Updated: August 20, 2021 9:22:15 am
“Language,” the literary critic Terry Eagleton once wrote, “is the root of all identity. To tamper with it is either poetry or treason.” The Manohar Lal Khattar government in Haryana, though, does not seem constrained by these high-minded sentiments. In the most recent salvo in the seemingly perpetual battle between free speech and “hurt sentiments”, it has decided to go to bat in defence of the latter. According to a state government spokesperson, the chief minister of Haryana has decreed that the use of the phrase “gorakh dhanda” be banned in the state. “The expression cannot be used now in any context.” Gorakh dhanda is a colloquialism used in large parts of north India to describe unethical practices. Reportedly, Khattar decided to outlaw the phrase after meeting a delegation of the Gorakhnath community, who are ostensibly offended by it.
Words, of course, are curious things. Language can enforce inequalities, jokes can dehumanise people. On the other hand, language evolves and not every word and phrase — particularly when it morphs into metaphor — is an insult. Banning words for political considerations — or, in fact, for almost any other reason — is going down the slipperiest of slopes. Are poor dancers the target of a saying like “naach na jaane, aangan tedha”? Should schoolchildren no longer hear the phrase “andhon mein kaana raja”, lest it is deemed too ableist? After all, taken literally, these terms can be seen as offensive to some class of people or other.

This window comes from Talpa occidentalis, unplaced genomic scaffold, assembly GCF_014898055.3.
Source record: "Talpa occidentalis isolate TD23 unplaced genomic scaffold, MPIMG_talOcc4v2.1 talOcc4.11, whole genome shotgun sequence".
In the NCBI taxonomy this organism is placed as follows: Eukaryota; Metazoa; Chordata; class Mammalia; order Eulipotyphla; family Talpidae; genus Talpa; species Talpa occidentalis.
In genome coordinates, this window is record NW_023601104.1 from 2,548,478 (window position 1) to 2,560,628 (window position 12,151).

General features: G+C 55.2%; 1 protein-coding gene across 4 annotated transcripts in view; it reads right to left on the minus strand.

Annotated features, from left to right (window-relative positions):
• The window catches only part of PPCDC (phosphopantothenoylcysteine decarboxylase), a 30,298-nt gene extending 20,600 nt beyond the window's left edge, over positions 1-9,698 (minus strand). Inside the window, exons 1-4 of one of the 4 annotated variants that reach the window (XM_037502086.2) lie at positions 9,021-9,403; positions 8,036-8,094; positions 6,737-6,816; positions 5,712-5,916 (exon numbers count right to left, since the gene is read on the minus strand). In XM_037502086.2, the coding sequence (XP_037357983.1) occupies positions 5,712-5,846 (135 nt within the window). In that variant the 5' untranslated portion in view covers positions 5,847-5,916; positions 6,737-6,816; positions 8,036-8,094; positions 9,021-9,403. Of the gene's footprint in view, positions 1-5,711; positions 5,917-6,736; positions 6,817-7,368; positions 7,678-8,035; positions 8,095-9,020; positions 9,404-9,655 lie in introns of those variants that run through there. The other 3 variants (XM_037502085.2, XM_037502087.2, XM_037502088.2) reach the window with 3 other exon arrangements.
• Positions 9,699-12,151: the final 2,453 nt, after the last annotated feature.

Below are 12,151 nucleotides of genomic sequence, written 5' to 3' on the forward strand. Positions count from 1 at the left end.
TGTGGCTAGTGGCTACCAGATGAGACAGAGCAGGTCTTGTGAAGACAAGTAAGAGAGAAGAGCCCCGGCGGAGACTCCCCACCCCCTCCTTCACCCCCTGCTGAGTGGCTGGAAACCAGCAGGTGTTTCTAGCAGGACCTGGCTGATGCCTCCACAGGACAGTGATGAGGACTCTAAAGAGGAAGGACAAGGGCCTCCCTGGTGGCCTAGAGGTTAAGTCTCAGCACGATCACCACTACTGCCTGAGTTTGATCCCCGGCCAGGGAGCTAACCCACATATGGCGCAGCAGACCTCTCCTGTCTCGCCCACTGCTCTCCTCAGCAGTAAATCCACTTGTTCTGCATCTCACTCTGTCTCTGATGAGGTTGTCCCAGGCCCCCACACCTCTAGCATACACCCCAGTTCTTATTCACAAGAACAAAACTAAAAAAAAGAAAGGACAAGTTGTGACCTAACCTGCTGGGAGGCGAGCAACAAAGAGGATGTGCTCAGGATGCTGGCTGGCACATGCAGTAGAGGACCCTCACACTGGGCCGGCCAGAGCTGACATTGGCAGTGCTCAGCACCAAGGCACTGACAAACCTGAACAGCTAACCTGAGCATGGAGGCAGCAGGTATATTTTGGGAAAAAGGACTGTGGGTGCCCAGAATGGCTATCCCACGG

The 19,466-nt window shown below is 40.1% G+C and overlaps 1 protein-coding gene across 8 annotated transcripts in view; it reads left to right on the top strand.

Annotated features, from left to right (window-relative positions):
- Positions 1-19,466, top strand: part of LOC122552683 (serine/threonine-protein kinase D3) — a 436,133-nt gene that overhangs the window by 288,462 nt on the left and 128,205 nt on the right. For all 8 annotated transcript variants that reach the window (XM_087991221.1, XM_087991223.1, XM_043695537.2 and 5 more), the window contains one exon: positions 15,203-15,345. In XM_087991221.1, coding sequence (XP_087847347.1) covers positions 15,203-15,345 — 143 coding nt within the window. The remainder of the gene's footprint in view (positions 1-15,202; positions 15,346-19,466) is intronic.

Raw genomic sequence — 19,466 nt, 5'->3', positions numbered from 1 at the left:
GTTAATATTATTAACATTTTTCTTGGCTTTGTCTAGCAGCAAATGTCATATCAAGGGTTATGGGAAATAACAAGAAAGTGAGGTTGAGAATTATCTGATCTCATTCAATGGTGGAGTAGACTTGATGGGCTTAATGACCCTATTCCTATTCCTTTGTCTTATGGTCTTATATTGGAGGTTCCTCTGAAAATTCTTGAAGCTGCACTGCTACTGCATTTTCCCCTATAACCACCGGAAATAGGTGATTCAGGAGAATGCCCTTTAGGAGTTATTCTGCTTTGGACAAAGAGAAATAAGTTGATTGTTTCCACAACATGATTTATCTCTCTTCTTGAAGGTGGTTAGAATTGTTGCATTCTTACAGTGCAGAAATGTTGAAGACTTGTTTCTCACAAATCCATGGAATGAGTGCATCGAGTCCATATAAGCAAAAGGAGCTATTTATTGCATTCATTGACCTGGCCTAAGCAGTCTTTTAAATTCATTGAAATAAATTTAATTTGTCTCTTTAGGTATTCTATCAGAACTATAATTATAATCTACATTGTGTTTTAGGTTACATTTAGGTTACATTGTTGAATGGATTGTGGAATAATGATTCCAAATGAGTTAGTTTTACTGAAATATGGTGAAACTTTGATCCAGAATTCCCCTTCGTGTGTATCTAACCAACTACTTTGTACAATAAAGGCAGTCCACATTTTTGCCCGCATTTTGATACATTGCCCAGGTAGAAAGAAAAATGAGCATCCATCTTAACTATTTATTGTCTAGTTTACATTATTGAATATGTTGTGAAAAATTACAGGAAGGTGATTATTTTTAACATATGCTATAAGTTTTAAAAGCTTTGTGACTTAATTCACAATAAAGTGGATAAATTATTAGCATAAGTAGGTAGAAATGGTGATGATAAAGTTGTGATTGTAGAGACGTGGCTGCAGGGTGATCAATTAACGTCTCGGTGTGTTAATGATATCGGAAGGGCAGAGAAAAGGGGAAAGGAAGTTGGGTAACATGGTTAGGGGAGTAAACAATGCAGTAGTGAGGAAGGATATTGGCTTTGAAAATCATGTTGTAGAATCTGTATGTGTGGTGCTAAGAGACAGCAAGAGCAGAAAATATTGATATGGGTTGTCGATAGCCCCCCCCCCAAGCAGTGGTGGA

In fact, by trying to prevent “hurt sentiments”, the government does a great disservice to the people it claims to protect. It makes children of adults, thinking of them as being swayed by the optics of banning words by an over-interfering father figure of the state. There are many followers of Gorakhnath, an 11th-century religious figure, but to use their piety as a political ploy to tamper with language is certainly not poetry.
This editorial first appeared in the print edition on August 20, 2021 under the title ‘Word police’.